Director: Jeremy Saulnier
Writer: Jeremy Saulnier
Starring: Macon Blair, Devin Ratray, Amy Hargreaves
Blue Ruin presents itself as a sobering refutation of the classic revenge tale often romanticized in popular cinema. Macon Blair stars as Dwight Evans, a timid hermit who lives in his car and survives by breaking into houses and scavenging trash. Lacking any of the steely resolve or ruthless determination of countless action movie heroes, he is instead a paranoid and broken man–not struggling to survive so much as avoiding a world filled with the people who hurt him.
It isn’t until Evans receives news of a man named Wade Cleland’s release from prison that the audience is even aware of his motivations. As he packs up his car with a renewed but unsteady conviction, we soon learn that he’s seeking vengeance upon the man who murdered his parents. Unfortunately, Dwight Evans is a far cry from the Bride from Kill Bill. The film follows the familiar beats of a revenge tale, but with the protagonist stumbling every step of the way. Evans seems barely capable of keeping up with every new wrinkle in his plan.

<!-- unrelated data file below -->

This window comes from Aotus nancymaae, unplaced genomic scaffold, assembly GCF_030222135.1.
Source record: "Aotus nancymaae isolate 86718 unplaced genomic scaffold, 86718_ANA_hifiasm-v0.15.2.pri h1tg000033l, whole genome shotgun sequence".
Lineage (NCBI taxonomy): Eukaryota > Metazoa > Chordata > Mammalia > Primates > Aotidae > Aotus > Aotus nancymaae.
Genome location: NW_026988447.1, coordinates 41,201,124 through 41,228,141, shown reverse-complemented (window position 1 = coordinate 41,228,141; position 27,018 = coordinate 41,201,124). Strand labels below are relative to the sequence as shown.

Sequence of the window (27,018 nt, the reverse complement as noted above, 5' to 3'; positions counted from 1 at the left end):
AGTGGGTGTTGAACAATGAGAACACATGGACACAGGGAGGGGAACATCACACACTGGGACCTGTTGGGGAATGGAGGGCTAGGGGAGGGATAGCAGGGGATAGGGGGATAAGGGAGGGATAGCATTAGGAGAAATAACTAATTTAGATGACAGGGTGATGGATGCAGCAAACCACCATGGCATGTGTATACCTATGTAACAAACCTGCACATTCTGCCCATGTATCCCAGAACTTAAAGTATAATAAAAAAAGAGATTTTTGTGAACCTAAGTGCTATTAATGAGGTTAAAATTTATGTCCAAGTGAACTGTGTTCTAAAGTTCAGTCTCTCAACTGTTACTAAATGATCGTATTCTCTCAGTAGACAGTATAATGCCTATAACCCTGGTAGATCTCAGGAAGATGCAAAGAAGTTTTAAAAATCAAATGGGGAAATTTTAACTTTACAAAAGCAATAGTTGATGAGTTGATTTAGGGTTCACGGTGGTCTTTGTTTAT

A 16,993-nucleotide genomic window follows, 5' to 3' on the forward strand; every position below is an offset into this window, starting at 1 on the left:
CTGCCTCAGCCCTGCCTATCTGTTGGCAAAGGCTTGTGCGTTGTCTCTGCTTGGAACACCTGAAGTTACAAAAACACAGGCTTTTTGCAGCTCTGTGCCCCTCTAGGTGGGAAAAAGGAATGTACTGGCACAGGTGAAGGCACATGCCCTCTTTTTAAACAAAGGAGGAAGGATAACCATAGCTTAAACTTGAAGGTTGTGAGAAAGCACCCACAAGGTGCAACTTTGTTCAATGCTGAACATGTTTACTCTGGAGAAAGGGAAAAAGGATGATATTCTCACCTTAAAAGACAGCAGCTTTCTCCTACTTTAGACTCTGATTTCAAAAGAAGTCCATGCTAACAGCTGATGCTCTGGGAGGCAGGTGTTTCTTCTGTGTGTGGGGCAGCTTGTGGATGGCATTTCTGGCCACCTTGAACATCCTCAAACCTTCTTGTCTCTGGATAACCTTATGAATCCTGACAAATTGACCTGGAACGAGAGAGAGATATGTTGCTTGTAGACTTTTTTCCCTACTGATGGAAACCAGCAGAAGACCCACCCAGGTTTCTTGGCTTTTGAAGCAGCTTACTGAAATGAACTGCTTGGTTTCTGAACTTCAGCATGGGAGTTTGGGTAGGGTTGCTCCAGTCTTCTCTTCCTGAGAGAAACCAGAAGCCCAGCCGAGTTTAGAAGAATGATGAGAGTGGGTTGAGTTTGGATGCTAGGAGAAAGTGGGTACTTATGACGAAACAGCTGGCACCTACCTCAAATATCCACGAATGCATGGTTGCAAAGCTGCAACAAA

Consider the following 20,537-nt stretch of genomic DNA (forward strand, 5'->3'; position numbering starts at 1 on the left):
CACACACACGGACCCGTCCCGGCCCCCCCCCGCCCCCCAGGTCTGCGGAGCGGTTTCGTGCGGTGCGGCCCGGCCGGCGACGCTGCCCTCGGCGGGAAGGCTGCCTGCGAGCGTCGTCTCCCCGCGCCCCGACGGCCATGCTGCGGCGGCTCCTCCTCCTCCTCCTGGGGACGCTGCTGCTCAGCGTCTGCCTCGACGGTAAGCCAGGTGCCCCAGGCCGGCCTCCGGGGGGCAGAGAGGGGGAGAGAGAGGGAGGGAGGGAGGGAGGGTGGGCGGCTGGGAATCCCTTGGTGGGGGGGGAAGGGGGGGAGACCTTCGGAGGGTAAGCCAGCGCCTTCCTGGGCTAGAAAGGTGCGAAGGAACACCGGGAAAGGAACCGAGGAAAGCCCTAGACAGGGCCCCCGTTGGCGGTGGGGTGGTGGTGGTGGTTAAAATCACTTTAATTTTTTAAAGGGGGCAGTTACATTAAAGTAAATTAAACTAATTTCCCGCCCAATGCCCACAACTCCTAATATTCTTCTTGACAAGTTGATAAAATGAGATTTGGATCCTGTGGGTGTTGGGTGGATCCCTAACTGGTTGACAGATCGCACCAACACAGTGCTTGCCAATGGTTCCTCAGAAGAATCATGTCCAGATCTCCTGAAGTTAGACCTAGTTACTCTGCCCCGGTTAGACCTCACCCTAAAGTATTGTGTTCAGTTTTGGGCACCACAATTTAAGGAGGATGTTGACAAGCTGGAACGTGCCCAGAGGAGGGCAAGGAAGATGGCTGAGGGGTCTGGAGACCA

As the title suggests, the obsessive quest for vengeance leaves nothing but ruin in its wake. In this way, Blue Ruin shares more in common with classic revenge tragedies such as Hamlet than our modern wish fulfillment revenge films. Dwight’s inexperience and ineptitude is the film’s greatest source of suspense and sympathy; Blair convincingly portrays the determination and the uncertainty constantly at war within Evans, and writer-director Jeremy Saulnier strikes a careful balance the meditative calm and panicked dread that define the film. The result is a lean, suspenseful revenge tale that reminds us what it means to be truly consumed by vengeance.